On Wednesday Al Sahwa troops arrested some more Al-Qa’eda fighters yesterday in Aadhamiya and they were taken to the US troops.
Everyday now the United States forces in Adhamiya are finding more and more roadside bombs being left at car parkinglots or near the parks, or other places, and they are detonating them for disposal.
Some of the people Aadhamiya think that the insurgents have done this because they have no way now to use these things, because al-Sahwa forces know them well and they also know where these insurgents have been hidning their devices.
Now some news about the locations of checkpoints around Adhamiya:
They put them everywhere in Adhamiya, from the north at Omar Street, and to the south in Anteer Square and from the east at Al-Kam to the west at Al Numan Hospital.
Also they are in all the major streets and sometimes three or four checkpoints in the same street if it is a long one like Omar street and Al-Thubbat street and when you move by car in Adhamiya now you have to leave the car in every street to get searched by Al-Sahwa. With this plan there is no way for anyone or any insurgents to bring a bomb or put the bomb in the streets so that make a kind of security for now in Adhamiya, and some of the shops have begun to open again and normal life is returning, step by step.
And about Abu hanifa mosque, most of the Imams were threatened by Al-Qa’eda and now they are in Syria and there is just a young Imam now there and he has not enough power to change any of this situation.
Here are some links to photos of the events in Adhamiya by Ali Yussef of the AFP, courtesy of Iraq Slogger:
and here is the article itself on IraqSlogger: http://www.iraqslogger.com/index.php/post/4886/Revolutionaries_of_Adhamiyah_Patrol_Near_Home
and this round-up of Iraqi Papers also has some coverage of Al-Sahwa in Adhamiya:
[Editor’s note: This is Alaa’s newest update on the unfolding situation in Adhamiya. We will continue to cover the activities there as best we can, and update you when the rest of the media begin releasing their own coverage. Look for a longer article coming soon as well.]
When Al-Sahwa came into the streets a few days ago, most of Al-Qaedq hid their bombs and car bombs and other explosives material in one of the car parking areas in Adhamiya. Just yesterday, November 13, US troops found these bombs, with the help of Al-Sahwa, and destroyed them. So now more than six car bombs and more than fifteen roadside bombs were destroyed by US troops in the same day. The work for eliminating these bombs took more than eight hours from 12:00 that is, noon, until at least 8:30 pm.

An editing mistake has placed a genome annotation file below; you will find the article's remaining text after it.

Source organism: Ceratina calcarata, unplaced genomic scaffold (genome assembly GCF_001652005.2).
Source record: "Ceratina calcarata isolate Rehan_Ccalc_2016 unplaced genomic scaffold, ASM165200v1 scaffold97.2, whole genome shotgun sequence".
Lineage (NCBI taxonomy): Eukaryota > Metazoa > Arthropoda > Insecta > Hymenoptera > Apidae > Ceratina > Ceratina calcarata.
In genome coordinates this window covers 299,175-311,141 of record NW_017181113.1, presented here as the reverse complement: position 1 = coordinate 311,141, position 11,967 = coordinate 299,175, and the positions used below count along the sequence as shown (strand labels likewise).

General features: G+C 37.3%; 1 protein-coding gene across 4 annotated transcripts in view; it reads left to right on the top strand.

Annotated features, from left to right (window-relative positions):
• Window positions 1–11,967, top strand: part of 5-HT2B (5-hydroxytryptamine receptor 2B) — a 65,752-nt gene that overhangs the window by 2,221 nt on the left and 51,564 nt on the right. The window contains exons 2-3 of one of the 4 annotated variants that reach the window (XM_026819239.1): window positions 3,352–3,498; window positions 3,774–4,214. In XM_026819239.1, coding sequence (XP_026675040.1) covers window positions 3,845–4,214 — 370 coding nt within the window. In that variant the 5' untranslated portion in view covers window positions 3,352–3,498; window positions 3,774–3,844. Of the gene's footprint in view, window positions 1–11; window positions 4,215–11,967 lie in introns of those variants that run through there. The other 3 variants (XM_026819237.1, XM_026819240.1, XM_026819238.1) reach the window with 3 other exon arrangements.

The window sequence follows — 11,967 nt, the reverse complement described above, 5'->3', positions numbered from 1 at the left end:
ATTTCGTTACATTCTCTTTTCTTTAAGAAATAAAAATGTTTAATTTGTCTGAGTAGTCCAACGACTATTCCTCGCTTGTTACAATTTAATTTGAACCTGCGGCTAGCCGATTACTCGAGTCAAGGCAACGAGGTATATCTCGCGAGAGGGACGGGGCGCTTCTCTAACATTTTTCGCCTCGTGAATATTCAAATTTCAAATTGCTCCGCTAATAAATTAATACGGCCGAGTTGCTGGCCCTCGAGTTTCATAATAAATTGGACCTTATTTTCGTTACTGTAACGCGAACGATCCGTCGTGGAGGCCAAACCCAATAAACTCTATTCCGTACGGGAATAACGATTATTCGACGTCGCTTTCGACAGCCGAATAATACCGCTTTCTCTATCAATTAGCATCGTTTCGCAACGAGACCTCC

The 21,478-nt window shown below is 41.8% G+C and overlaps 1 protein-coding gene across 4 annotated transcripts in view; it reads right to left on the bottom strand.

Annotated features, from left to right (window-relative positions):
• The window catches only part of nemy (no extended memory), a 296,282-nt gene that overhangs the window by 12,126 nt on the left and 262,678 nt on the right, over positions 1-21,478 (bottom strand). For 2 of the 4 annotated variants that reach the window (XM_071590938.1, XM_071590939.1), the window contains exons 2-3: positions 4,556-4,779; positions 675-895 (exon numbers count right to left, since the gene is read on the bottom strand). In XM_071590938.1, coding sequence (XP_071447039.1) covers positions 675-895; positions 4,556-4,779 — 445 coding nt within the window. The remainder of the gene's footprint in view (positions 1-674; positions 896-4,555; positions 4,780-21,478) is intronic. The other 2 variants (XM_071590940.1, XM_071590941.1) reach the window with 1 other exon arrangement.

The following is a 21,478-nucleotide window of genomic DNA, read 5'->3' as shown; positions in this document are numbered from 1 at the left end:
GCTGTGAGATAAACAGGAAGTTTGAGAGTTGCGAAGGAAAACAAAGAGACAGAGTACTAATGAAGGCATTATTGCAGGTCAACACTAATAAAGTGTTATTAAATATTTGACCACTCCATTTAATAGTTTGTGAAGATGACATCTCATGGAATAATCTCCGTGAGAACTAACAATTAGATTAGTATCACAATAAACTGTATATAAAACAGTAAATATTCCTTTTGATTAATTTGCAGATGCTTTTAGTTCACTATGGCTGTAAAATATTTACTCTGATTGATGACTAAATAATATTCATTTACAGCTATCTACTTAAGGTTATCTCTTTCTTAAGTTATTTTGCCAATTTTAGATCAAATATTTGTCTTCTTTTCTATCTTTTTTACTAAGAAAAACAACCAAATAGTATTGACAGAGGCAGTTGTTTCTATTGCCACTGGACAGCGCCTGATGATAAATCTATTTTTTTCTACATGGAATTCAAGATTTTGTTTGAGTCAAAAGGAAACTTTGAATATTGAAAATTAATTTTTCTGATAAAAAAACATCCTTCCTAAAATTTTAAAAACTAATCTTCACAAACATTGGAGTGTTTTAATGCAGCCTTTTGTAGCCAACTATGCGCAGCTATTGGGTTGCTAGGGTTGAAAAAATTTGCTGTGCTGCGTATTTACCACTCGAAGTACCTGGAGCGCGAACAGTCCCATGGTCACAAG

This is just a note to let our readers and viewers know that Brian Conley will be on Johnny’s Partay this Wednesday, November 13th. Come watch and join in the discussion. You can ask Brian questions via chat, or via live webcam if you have an Operator 11 account!
Check out Johnny’s post about the event, to learn how you can participate and engage in discussion! If you have questions for Brian about Alive in Baghdad’s work, or stories you’d like to suggest, come join in!
[Editor’s note: This is Alaa’s newest update on the unfolding situation in Adhamiya.]
Al-Sahwa forces start arrested anyone who has worked with Al-Qa’eda before, because some Al-Qa’eda members began to work with Al-Sahwa and they arrested more than 20 of them. After these arrests, the members who joined from Al-Qa’eda guided the US Troops to some roadside bombs and helped the US troops to destroy it and they destroyed more than six bomb in diferent places in Adhamiya, and also destroyed one of the carbombs yesterday night.
And US troops asked the people of Adhamiya to come and join the Adhamiya people’s police station to be protected by people from Adhamiya and yesterday 200 of them go and joined the police and they will be taken to the Police acadimy next week, as I hear from my source .
[Editor’s Note: Right now the “Awakening” forces, something between a tribal militia and an organized local counter-insurgency force, has begun making greater public moves against Al-Qa’eda and other insurgent forces, with the assistance of the US and Iraqi armed forces. I’ll be posting short updates each day as received from correspondent Alaa who lives in Adhamiya and is in the middle of the Al-Sahwa operation there.]
Today, November 11th, Al-Sahwa forces started arresting some people who work like criminals before. Those arrested were given to the custody of US troops. As well, they arrested two persons who have been killing people and committing some robberies and kidnappings.
Last, there was some small fighting between Al-Sahwa forces and Al-Qa’eda members today, in the early morning of the 11th, between 2:00am and 3:00am. At least one of Al-Sahwa members was killed in this fight.
[Editor’s Note: This entry is written with notes from a conversation with correspondent Alaa, who is based in the Adhamiya neighborhood of Baghdad. Today The US forces, along with new volunteers for what has been called the “Awakening,” or Al-Sahwa, entered Adhamiya in the open for the first time, and this is Alaa’s account of what happened.]